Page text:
Two ways to lose telomerase Telomerase loss is typically induced by deleting a gene for an essential telomerase component (usually the catalytic
TERT subunit or the TER template RNA) and then maintaining that strain by providing this gene in trans. One common method is to construct a diploid yeast strain and then delete one copy of the gene using standard techniques. The diploid is phenotypically wild type because one active copy of the gene remains in the diploid cell. The diploid yeast can then be sporulated to produce two haploid wild-type spores and two haploid spores bearing the gene deletion (e.g., Lendvay et al., 1996). Because the gene deletion is accomplished by replacing the gene with a selectable marker, the deletion spores can be identified on medium requiring the selectable marker for growth. These haploid spores are born with wild-type length telomeres that gradually shorten over repeated mitotic divisions.
A second method is to delete the gene for the telo-merase component in a haploid cell, identify the correct transformant, and introduce a normal copy of the gene on a plasmid that replicates as an episome in the cell. Episomal yeast plasmids are lost at rates that vary from 1 to 50% per cell division even when grown under selection (Murray and Szostak, 1983). Since most yeast selectable markers complement auxotrophic markers, cells that have lost the plasmid continue to divide until the gene product is diluted away or degraded and then arrested due to starvation for the auxotrophy. The fraction of plasmidfree cells in a selectively grown culture can vary from 10 to 70%, depending on the type of plasmid used. These cells can grow again if plated on medium that supplements the auxotrophic requirement (Newlon, 1988). Thus, plating cells from a selectively grown culture onto complete medium and testing portions of the resulting colonies for the presence of the plasmid's selectable marker allows one to identify the colony that lacks the gene for the telomerase component. The original colony can then be grown and tested in the same way as the haploid spore generated in the method described earlier. The disadvantage of this method is that the initial transformant lacks telomerase activity, and some mutant combinations with lack of telomerase cause rapid death (e.g., haploid spores bearing deletions of a telomerase component gene and the YKU70 gene die very rapidly (Nugent et al., 1998)). While this disadvantage can be overcome using more complex yeast methods to disrupt the chromosomal copy of the gene in a cell that already bears a plasmid-borne copy of the same gene, it is probably easier for the beginner to use the diploid method described earlier.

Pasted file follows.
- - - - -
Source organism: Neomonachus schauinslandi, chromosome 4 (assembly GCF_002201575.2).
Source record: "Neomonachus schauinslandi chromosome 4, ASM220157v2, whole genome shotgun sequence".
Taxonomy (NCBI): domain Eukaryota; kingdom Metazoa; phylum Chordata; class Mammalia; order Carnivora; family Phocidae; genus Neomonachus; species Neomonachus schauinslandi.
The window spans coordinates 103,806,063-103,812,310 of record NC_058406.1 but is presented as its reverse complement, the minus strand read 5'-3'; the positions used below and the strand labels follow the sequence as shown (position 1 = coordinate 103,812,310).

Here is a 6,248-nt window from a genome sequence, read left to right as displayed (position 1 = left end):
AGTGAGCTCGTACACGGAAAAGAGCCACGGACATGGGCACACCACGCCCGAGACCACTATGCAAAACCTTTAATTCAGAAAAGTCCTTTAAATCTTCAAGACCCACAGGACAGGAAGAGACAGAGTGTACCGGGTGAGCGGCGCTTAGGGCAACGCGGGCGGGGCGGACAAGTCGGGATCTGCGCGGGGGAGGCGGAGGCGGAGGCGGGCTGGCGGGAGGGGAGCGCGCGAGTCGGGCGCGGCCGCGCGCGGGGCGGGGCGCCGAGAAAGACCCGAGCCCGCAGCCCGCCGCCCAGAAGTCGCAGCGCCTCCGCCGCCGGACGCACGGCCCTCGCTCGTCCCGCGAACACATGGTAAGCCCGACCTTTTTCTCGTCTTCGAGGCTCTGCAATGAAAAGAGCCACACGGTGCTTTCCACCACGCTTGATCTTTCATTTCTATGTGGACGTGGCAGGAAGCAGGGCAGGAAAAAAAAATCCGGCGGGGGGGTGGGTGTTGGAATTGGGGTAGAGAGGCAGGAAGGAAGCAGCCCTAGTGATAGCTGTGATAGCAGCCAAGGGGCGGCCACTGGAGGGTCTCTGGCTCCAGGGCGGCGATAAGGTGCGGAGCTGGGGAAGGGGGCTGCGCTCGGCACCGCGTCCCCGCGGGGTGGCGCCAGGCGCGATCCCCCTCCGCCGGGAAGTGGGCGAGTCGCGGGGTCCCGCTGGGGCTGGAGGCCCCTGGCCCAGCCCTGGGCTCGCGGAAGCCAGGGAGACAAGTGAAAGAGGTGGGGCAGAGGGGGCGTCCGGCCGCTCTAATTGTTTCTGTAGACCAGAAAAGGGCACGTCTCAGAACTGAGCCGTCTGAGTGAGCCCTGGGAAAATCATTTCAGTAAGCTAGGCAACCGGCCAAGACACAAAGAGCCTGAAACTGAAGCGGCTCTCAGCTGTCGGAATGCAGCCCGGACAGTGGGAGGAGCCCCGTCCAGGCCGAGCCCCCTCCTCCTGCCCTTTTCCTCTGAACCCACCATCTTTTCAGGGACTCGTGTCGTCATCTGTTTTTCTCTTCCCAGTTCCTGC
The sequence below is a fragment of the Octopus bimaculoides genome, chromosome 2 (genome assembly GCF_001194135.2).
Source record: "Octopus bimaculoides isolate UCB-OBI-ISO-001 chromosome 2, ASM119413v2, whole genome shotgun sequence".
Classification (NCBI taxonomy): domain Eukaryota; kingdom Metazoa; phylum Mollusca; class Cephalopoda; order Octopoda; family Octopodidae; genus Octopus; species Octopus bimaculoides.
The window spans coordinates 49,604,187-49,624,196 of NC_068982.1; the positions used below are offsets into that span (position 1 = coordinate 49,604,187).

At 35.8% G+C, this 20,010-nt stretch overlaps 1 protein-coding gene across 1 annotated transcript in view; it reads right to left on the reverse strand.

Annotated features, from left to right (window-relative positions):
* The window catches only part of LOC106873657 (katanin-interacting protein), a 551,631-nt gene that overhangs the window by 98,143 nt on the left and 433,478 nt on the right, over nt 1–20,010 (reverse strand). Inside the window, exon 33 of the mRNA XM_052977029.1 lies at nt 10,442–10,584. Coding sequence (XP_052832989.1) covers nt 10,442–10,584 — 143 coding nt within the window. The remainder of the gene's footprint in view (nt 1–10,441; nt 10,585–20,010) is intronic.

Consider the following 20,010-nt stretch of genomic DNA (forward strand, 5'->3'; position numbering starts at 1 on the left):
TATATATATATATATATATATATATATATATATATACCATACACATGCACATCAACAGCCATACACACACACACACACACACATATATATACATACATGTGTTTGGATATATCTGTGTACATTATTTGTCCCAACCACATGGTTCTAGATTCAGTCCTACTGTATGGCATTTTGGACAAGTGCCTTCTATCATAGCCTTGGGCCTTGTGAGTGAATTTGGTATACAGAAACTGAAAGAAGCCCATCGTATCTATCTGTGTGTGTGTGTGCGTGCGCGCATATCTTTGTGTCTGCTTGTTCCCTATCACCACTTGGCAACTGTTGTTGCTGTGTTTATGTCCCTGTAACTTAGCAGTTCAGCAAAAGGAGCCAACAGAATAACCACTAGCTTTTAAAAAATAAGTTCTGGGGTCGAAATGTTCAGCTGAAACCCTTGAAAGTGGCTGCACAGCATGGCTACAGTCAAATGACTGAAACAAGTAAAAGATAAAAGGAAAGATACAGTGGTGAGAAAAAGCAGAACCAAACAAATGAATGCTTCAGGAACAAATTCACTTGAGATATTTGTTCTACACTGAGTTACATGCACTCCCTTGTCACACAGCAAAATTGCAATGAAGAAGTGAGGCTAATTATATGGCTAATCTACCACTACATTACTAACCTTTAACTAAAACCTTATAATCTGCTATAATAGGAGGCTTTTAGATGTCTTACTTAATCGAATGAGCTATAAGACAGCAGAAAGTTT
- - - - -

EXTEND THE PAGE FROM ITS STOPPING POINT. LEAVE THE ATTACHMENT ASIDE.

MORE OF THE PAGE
Observing senescence in yeast Two common methods are used for different purposes in yeast. Serial streaking of individual colonies is a method used to demonstrate that senescence occurs, while serial dilution and regrowth of small cultures are used to show that the culture senesces and to isolate survivor/ALT cells whose rapid growth allows these cells to quickly overtake the slow growing cells with very short telomere tracts.
Serial streaking is streaking a colony of yeast on a plate to isolate single cells and to allow them to grow into colonies. A freshly grown colony is then restreaked on a fresh plate. A yeast colony ~2 mm in diameter contains 3 x 105 to 106 cells. If one approximates yeast cell growth as cell number = 2N where N is the number of cell doublings, then each yeast colony is 18-20 population doublings. Cells that have just lost a gene for a telomerase component lose 3-5 bp per cell doubling, and so give colonies for the first 3 streaks, and then show slower growth on the fourth streak (Lundblad and Szostak, 1989; Singer and Gottschling 1994). Not all cells senesce at the same time, which explains why some cells continue to grow on the fourth streak. This difference may reflect the fact that telomere tract length is not clonal and telomeres do not shorten at the same rate (e.g., Li and Lustig, 1996), and some small amount of lengthening may occur in these cells by nonreciprocal gene conversion mechanisms (Pluta and Zakian, 1989). Some cells in the colony may therefore have different telomere lengths than other cells, and so senesce after different numbers of cell divisions. Because each colony is a single cell that has grown into ~106 cells, there has only been ~106 cell divisions in which mutation(s) can occur to give rise to a survivor/ALT cell that can elongate its telomeres in the absence of active telomerase. Survivors can be readily identified on the fourth restreak because they grow much faster than the cells that are senescing, and form larger colonies (Teng and Zakian, 1999).